In his letter, sent Wednesday, Grassley said the Justice Department’s initial filing in the court case “seemingly eliminated” the government’s circumstantial case against Ivins, who committed suicide in 2008 after learning that prosecutors planned to seek his indictment on five counts of capital murder.

    Grassley said he found the department’s contradictory filings “particularly troubling” because a National Academy of Sciences panel in February called into question the FBI’s assertion that genetic sequencing had definitively traced the source of the anthrax powder to a flask in Ivins’ lab. He noted that two USAMRIID scientists, in sworn depositions in the suit, disputed the FBI’s conclusion that Ivins could have made the powder in his laboratory.

    Grassley also asked for an update on a prolonged investigation into news leaks that publicly identified another former USAMRIID microbiologist as a subject of the FBI investigation. That microbiologist, Stephen Hatfill, ultimately filed a privacy infringement suit against the government and obtained a $5.8 million court settlement.

    Read more:

  4. DXer said

    Anger over terror attacks triggers former U.S. Sen. Graham’s first novel

    • By Peter Pringle
    • Posted June 24, 2011 at 8:58 p.m.

    Bob Graham is promoting his first novel, “Keys to the Kingdom.”

    VERO BEACH — Bob Graham was among friends at the Vero Beach Book Center on Friday afternoon.

    The former U.S. senator and two-term Democratic governor of Florida was there to speak about his first novel, the political thriller “Keys to the Kingdom.” But many in the audience of close to 100 took the opportunity to recall that they had worked for him and voted for him.

    “I’ve been a Democrat all my life and campaigned for him for both governor and U.S. senator, but this will be the first time I’ve met him,” said Vero Beach resident Rosemary Gagliardi, a retired Indian River County elementary teacher and member of the county’s Democratic Women’s Club. “He was a caring public servant. I’m looking forward to reading the book.”

    Graham said the book — much of it factual with some fictional elaboration — was triggered by his anger that so many questions went unanswered in the 9/11 Congressional Joint Inquiry he co-chaired.

    “How could the United States have allowed the 19 hijackers to live here for so long and nobody noticed?” he asked. “Most of the questions revolve around Saudi Arabia. Their role was completely redacted in the inquiry’s report of more than 800 pages.”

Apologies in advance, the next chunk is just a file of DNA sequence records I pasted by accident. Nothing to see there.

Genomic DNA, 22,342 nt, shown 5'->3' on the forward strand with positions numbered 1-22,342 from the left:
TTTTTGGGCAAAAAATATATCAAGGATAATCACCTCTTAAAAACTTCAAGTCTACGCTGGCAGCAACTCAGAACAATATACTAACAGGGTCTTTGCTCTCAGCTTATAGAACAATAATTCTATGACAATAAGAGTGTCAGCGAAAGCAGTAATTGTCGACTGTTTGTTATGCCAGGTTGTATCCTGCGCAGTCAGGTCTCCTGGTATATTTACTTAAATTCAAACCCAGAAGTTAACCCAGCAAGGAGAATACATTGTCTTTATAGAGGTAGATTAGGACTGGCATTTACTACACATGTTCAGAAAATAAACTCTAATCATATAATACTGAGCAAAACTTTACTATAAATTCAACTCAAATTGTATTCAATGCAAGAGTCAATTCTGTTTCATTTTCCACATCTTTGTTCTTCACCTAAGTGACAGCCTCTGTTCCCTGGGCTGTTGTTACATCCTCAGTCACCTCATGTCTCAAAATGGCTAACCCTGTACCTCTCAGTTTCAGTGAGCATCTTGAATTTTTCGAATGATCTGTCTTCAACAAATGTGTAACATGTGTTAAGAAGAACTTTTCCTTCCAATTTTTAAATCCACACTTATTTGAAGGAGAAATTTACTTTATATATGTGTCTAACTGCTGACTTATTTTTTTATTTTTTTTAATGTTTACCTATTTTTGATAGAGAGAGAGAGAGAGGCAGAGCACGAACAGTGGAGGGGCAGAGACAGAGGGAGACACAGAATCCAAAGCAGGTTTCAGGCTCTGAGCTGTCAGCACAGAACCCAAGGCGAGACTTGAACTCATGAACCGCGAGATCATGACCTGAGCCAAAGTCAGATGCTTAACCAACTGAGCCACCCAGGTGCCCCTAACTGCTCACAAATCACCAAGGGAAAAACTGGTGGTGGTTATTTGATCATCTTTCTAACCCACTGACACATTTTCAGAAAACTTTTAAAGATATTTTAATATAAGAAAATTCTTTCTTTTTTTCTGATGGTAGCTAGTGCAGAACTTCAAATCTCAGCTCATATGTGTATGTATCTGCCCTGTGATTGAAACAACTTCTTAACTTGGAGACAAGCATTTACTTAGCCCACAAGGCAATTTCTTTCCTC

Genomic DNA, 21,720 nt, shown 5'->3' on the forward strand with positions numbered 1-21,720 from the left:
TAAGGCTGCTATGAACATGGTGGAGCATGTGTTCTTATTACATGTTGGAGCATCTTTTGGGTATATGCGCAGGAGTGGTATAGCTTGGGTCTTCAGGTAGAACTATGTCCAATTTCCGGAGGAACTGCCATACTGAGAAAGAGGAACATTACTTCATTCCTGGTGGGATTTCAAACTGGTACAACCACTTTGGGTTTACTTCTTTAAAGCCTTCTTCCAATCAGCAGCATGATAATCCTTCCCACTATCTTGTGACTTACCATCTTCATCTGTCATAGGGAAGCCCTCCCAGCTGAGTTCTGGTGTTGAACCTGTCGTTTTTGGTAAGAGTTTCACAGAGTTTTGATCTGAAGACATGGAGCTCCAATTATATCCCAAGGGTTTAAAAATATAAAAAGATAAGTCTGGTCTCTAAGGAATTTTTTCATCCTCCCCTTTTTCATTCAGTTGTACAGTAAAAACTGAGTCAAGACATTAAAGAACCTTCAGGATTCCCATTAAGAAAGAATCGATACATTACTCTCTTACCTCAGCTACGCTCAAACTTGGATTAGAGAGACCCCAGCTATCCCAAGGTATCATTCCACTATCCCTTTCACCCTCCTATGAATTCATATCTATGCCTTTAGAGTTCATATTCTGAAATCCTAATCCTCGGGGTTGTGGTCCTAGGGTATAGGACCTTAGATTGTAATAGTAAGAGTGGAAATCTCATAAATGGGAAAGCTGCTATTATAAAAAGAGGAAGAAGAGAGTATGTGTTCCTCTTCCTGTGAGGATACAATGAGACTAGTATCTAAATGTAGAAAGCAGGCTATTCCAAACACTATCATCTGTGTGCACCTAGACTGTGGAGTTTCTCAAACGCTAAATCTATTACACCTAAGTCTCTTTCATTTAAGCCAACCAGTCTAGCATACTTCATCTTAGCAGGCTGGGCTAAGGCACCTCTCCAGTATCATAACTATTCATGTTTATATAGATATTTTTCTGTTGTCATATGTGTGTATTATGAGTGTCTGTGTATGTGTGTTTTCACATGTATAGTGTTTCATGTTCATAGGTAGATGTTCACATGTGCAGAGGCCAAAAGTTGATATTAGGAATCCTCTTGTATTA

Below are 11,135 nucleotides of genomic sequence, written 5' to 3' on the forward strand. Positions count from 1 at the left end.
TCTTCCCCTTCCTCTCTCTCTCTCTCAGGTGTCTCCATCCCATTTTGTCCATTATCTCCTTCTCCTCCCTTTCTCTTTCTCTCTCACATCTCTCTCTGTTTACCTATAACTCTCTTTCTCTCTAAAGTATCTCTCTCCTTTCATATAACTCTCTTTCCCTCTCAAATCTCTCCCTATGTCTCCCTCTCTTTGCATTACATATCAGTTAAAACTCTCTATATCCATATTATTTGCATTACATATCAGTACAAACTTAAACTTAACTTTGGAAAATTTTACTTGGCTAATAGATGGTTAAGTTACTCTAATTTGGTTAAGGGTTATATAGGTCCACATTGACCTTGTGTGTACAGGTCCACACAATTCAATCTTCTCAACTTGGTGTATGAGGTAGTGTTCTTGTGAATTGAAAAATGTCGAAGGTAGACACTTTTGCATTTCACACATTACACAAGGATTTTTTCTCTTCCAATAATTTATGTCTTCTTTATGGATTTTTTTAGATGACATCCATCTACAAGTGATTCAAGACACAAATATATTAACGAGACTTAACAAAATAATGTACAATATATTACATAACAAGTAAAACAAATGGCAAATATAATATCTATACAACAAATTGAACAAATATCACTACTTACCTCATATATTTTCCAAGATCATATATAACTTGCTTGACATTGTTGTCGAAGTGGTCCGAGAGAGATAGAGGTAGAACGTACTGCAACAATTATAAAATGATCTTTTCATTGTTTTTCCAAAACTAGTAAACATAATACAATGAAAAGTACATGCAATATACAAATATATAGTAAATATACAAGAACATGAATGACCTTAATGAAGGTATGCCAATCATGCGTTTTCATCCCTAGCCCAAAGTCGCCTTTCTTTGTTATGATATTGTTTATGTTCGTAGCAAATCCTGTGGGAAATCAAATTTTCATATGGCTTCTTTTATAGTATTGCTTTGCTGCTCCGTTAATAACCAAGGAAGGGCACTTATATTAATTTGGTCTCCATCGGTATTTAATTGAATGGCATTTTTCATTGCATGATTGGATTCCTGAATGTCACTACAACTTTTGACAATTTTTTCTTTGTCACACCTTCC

“I have a special interest in 9/11 because my three sons are commercial airline pilots and two of them were flying on that day,” Dannahower said. “Fortunately, they were safe, but one of them was grounded in Los Angeles for three days after the attacks.”


    Asked how he thought 9/11 could have happened, Graham said one reason was that U.S. government agencies refused to share information. “We didn’t do a very good job. Al-Qaida did a very good job of planning, practicing and executing a very complicated plot. But it’s my belief that the hijackers were not acting alone. They got support from a network.”

  5. DXer said

    Rather than some innocuous small luncheon at the Pentagon, doesn’t the more important consideration that Catherine Herridge should focus on relate to Aulaqi’s coordination with Al-Timimi?

    Al-Timimi shared a suite with the DARPA-funded Ames researchers Charles Bailey and Ken Alibek. (David Willman makes no mention of this even though he repeatedly interviewed Dr. Bailey and also interviewed Dr. Alibek). The work with virulent Ames was done at Southern Research Institute in Frederick, where Patricia Fellows came to head the B3 when she wasn’t spinning her former colleague and confidante Bruce Ivins as guilty and having no reason to be in the lab.

    Vetting over access to the largest microbiological repository in the world at ATCC located at GMU by Ali Al-Timimi, who was coordinating with Anwar Awlaki, is far more important than vetting for a Pentagon luncheon in a conference room.

    Daniel Seikaly, the fellow who was head of the Amerithrax investigation, leaked the bloodhound story about Hatfill. He was the father of Al-Timimi’s pro bono lawyer. The family (he was born in Haifa in 1948) had a history of activism on Palestine issues. (Daniel then pled the Fifth Amendment at deposition. David Willman makes no mention of this in his new book.

    So Ms. Herridge’s uploading of the document relating to the luncheon is a nice first step. But is there going to be any meat served in her book THE NEXT WAVE due out June 21? Ms. Herridge did — in Spring 2008, I believe — what remains the most significant single story in the history of Amerithax reporting. The story related to an email by Ivins about dried aerosol being made. So if anyone could break the now closed Amerithrax wide open, it’s the Terror Pixie.

  6. Old Atlantic said

    Meanwhile they prosecute Thomas Drake under the espionage act over a document retention dispute. Another unquestionably loyal and patriotic American like Thomas C. Butler.